You think the wolf controversy couldn’t get more divisive? Ha. Even though domestic dogs kill dozens of people every year in this country, one death by wolf can make headlines forever.
By Bill Schneider
Anything wolf makes big headlines–and, it seems, is never old news.
For fourteen years since conservationists and the federal government brought the wolf back to the northern Rockies (plus several years leading up to the reintroduction), anything and everything about the Big Dog has been, to say the least, controversial.
But something hasn’t happened yet that could make it much more contentious.
Many westerners have seen the conflict-ridden canine as an agent of change, desired or despised, depending on your point of view, with not many people holding in the middle ground–and an expensive change, too, considering how much money goes into managing and litigating issues surrounding the return of the wolf. Plus, of course, the master predator kills and eats things like elk, livestock, and even a few of its domestic cousins serving as our faithful pets.
But all that controversy will pale by comparison if a wolf bites somebody. We’ve heard many stories about people feeling threatened, but no incident where any member of humankind was actually attacked.
In winning approval for the reintroduction, conservations frequently used the assurance that the wolf posed no threat to humankind, and that nobody had ever been killed by a wolf in North America, ever. Back in 1995 and 1996 when we carted the wolves down from Canada to Yellowstone and central Idaho, that was true. Then, four years ago, we had the much-publicized incident that became the first official, documented fatality.
It happened in far north Saskatchewan. On November 8, 2005, a pack of four wolves killed and ate 22-year-old Kenton Carnegie, an engineering student at the University of Waterloo working at a remote mining camp near Points North Landing in the Wollaston Lake area.
After two years of dispute over what really happened at the camp, a Canadian coroner’s jury officially declared that wolves were to blame for Carnegie’s death.
Although I’m sure nobody was delighted to see a man die a horrible death, anti-wolfers, always skeptical of claims that wolves pose no threat to people, were delighted to have some documentation that the oft-stated claims of conservationists weren’t completely true. Conservationists, predictably, continue to dispute the coroner’s findings, claiming a bear actually killed and consumed Carnegie, and the wolves came around later to be falsely implicated.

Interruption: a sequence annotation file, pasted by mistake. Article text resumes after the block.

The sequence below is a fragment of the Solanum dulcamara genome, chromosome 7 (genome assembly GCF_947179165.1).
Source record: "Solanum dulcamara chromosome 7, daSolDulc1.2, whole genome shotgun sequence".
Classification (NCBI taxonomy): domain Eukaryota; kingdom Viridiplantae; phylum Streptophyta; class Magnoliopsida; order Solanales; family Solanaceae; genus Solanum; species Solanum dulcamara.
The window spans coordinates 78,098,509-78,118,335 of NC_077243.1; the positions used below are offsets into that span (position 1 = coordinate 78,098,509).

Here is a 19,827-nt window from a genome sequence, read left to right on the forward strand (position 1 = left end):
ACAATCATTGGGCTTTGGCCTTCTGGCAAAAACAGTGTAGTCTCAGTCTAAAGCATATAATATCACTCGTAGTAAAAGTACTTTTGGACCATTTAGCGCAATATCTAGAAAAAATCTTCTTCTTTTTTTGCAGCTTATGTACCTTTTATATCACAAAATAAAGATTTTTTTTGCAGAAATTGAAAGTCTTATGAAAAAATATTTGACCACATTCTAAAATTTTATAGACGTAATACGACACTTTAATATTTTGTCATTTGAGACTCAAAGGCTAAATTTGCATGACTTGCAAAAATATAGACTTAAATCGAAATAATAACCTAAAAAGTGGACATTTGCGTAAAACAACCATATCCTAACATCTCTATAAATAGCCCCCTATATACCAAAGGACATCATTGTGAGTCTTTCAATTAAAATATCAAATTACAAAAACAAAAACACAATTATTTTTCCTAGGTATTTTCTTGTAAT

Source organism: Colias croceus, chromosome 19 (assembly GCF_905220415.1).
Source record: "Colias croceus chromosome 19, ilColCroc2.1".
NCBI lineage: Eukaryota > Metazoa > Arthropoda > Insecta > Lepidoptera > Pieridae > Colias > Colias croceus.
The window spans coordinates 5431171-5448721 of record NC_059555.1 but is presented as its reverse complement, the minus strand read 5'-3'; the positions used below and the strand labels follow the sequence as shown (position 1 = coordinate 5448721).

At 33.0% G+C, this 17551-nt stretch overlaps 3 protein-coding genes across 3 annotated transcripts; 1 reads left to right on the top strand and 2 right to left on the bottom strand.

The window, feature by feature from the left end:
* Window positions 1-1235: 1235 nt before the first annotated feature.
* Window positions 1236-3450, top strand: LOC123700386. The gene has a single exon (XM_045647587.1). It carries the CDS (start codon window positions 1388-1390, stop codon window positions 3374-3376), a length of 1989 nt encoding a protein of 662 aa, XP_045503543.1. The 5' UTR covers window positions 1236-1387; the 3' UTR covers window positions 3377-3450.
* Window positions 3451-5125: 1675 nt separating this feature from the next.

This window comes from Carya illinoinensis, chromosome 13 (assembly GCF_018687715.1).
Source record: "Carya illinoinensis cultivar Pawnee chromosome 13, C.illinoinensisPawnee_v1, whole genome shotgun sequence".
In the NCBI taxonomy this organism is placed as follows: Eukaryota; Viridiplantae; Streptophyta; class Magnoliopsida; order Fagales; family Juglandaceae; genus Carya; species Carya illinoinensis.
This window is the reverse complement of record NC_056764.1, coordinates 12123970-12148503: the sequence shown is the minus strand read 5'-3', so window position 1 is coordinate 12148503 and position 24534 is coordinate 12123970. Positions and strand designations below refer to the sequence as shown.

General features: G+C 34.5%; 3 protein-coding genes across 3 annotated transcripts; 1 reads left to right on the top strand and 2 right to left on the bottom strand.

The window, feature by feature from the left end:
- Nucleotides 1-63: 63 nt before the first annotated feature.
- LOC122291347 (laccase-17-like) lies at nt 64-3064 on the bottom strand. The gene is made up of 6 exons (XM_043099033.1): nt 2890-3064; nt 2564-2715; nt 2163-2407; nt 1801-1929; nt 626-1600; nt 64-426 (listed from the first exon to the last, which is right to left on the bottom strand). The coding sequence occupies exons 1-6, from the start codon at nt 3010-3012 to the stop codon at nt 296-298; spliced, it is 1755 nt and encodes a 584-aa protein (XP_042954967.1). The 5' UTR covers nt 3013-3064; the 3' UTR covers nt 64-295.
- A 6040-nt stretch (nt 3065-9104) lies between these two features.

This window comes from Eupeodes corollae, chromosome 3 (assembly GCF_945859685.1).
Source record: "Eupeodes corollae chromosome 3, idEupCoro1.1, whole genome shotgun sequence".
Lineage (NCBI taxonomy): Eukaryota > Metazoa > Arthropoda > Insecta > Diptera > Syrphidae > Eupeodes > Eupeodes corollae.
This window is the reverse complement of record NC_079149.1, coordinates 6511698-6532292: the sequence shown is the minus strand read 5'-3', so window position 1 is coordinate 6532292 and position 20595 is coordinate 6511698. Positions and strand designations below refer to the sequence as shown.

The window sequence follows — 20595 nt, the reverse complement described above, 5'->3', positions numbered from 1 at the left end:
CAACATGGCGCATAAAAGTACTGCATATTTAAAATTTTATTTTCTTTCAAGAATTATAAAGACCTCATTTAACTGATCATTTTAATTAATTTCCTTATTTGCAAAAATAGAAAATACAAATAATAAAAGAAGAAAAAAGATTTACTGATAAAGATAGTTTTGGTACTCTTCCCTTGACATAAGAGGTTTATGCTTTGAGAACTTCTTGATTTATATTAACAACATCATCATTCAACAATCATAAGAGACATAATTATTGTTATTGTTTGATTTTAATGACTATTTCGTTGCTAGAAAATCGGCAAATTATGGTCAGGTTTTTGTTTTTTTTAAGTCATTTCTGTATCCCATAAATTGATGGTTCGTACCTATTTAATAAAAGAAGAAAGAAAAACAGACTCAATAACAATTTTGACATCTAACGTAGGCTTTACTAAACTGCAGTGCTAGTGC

Circumstances of the incident were sketchy if not predictable. At the camp, both bears and wolves had become conditioned to getting human food rewards at a large open garbage dump nearby, so in any case, wolves or bears, it was classic human misconduct and mishandling of garbage that eventually led to the tragic death.
Valerius Geist, perhaps Canada’s most noted biologist, gave testimony at the coroner’s inquest that supported his belief that wolves killed Carnegie. He didn’t dance around his conclusion and called it “the first direct human fatality from a wolf attack in North America.” Previously, he noted, rabid wolves have bitten people, but the rabies virus, not the wolf, caused any subsequent death.
But Geist, who has studied wolves, went a big step beyond that key point and said he has noticed a behavior shift in wolf populations that weren’t hunted and consequently had a diminishing fear of humans. These populations tend to be more aggressive than wolves he has studied in the wild.
As we all know, a couple generations of wolves, about 1,600 of them, currently roam around the northern Rockies. Although federal and state “management actions” remove a couple hundred animals from the population every year, these wolves have never been hunted until very recently when Idaho and Montana opened seasons in September. That’s the intriguing point for me. Are we creating populations of more aggressive, more dangerous wolves? Now, that could get controversial, eh?
“The argument, that there is little danger from wolves because they have rarely attacked humans in North America, is fallacious,” Geist emphasized in an article about the Carnegie incident.
Of special concern, he wrote, are “tame and inquisitive” wolves. When you see such a wolf, “get out of there quick,” he advises, “but without undue haste…Running away invites an attack.”
As for my $0.02, I may be among the minority in the middle ground. I like wolves, supported the reintroduction, and want to see wolves and people peacefully co-exist in the northern Rockies. But I also favor getting the Big Dog off the endangered species list and managed by the state wildlife agencies, which would lead to carefully regulated wolf-hunting seasons.
Endless litigation and disagreement among stakeholders has slowed the process, but nonetheless, we’re on the right track. I hate to think what might happen if we have even one incident similar to what happened up at Points North. Let’s collectively hope it never happens here.
So, Big Bad Wolf, for several reasons, please don’t bite anybody. ◊
Bill Schneider works as travel and outdoor editor for the online magazine NewWest.Net where a version of this commentary originally appeared. Contact him at firstname.lastname@example.org.